You are reading

Sunnyside Shines Cuts the Ribbon to 46th Street/Bliss Plaza

Bliss Plaza

July 29, 2014 By Christian Murray

The gritty entrance to the 46th Street subway station—long known for its pigeons, ratty newspaper stands and street vendors—has been transformed into a tidy plaza complete with tables, chairs and planters.

Sunnyside Shines cut the ribbon today to what’s now called the “Bliss Plaza” that features 16 planters, 12 tables and 24 chairs. The plaza includes a level surface—as the old roadway that used to cut through the area beneath the subway has been filled with concrete—creating 5,500 square feet of space that can be used for concerts and cultural events.

The planters have also been systematically placed alongside Queens Boulevard, as a means to create a green buffer and soften the noise from traffic.

“This space has been transformed into a vibrant, colorful oasis,” said Rachel Thieme, the executive director of Sunnyside Shines, which is commonly referred to as the BID. “Sunnyside now has a cool green place to eat lunch outside.”

The BID is currently working with the Department of Transportation to create a second plaza underneath the 40th Street station, which would also come with planters, tables and chairs. That plaza—to be called the Lowery Plaza– is expected to be ready by October.

The opening of the second plaza has been delayed since the exercise equipment/artwork that is currently located there cannot be taken down until October. The artist and the DOT entered into an arrangement where it would be up for a year.

However, the Lowery Plaza will be put together quite quickly since the existing roadway is already level. Therefore, all that is required is power washing the existing concrete then adding the planters, tables and chairs.

The two plazas stem from an application the BID filed with the DOT last summer for the two sites to be included as part of the NYC Plaza Program. The DOT approved the BID’s proposal and agreed to help design the plazas and provide the funding.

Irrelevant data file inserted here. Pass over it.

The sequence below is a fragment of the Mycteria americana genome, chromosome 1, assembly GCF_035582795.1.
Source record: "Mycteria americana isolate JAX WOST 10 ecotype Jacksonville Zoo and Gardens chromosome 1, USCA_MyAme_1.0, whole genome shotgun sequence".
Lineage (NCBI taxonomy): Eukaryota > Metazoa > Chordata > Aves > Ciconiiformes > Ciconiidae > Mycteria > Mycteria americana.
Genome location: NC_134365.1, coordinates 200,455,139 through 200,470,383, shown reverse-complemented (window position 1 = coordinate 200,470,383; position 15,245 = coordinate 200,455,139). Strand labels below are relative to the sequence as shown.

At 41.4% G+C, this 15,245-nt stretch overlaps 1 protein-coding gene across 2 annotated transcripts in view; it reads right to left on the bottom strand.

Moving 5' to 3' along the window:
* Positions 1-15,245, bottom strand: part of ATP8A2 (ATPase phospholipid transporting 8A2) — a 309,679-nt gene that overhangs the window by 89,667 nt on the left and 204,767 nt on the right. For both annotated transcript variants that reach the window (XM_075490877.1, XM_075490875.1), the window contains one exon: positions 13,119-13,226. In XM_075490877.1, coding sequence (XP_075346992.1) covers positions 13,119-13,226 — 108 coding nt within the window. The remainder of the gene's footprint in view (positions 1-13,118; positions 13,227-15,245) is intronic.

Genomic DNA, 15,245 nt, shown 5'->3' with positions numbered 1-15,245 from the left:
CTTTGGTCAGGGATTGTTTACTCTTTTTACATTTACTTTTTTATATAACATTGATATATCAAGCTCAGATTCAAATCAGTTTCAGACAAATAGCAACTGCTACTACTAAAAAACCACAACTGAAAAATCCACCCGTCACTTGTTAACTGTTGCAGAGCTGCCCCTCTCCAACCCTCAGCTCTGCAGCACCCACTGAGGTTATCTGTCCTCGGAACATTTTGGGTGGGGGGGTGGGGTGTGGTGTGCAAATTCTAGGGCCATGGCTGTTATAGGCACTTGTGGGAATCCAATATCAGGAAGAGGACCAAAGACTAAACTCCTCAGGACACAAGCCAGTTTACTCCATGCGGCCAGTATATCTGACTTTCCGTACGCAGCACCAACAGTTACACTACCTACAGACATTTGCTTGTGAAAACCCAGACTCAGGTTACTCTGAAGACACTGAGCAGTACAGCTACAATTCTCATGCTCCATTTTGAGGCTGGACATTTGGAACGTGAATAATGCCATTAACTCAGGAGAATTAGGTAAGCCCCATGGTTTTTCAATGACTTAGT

The DOT held a public workshop in April to get feedback from the community to help it come up with the designs. The designs were then approved by Community Board 2 in June.

Councilman Jimmy Van Bramer, who spoke at the ribbon cutting, said that that the new plaza has “transformed a place where tens of thousands of Sunnysiders and Woodsiders go to every single day. People will now see a green Sunnyside, a beautiful Sunnyside a peaceful Sunnyside—not just a place to pass through.”

Van Bramer said that the plaza will act as a good place for people to connect. “It has the ability to bring both sides of Queens Boulevard together, where everyone can meet.”

Several people were drawn to the plaza and decided to sit at the tables. Bharat Patel, a Sunnyside resident who was with his wife, said: “I was walking around and I saw a nice place to sit down. We then decided to eat our lunch here.”

The plaza(s) will be open from 9 am until dusk. The Neighborhood Plaza Partnership, a non-profit group that is dedicated to maintaining public plazas, will be in charge of putting away the tables and chairs each night as well as looking after the planters.

Joe Conley, chairman of Community Board 2, said that there is more work ahead on improving the plaza. He said he was working on bringing better lighting, wayfinders and tidier newspaper stands.

Thieme said that the BID has also filed an application with the DOT’s art program to add a ground mural. However, “It’s nice and colorful the way it is now.”

email the author: [email protected]

34 Comments

Click for Comments 
SuperWittySmitty

I don’t recall the #7 train EVER having to be evacuated, so why should that remote possibility weigh so heavily on someone’s mind?

Someone needs to control the pigeons- they would not be around if there wasn’t so much food on the ground. Very few of them are starving.

I think this is better WITHOUT food carts. There are plenty of eating establishments nearby; introducing food to this area will only make it dirty and attract vermin. As far as the air quality goes, I do it’s any worse that the air breathed by pedestrians walking up and down the sidewalks of the boulevard- actually the plaza had cross ventilation, too.

So many negative comments; fortunately, they are so easily ignored. Same people were complaining about the benches a few years ago, and everyone seems to like them. I do agree that a pedestrian zone under the arch is the next task. The only way the pet shop will go away is if no one shops there, and that does not seem to be the case. The birds out front are nice! Wait- is he the one selling birdseed?!!

Reply
Paul

Can’t wait to be forced to go to the Dunkin Donuts on 42nd (the worst DD I have ever experienced) because the coffee cart under the 40th St. stop is forced out for another useless “green space.” Terrible scheme, and as many have said, one most likely contrived for the kickbacks it will generate.

Reply
Julia Assange

7TrainDelays had best remark! And by the way, when Jimmy was burglarized, we had a massive show of police so don’t tell me about “not playing favorites”!

Reply
Anonymous

I too believe that 46th Street between Queens Blvd. and Greenpoint should have been converted into a plaza. It would have been a great open space. Who really wants to sit under the noisy, pigeon-crowded el amidst heavy foot traffic and between east and westbound Queens Blvd. traffic?

(I do wholeheartedly agree with the comment below regarding the horrible conditions at the “puppy mill loving” pet shop on 46th Street. Who buys pets anymore?)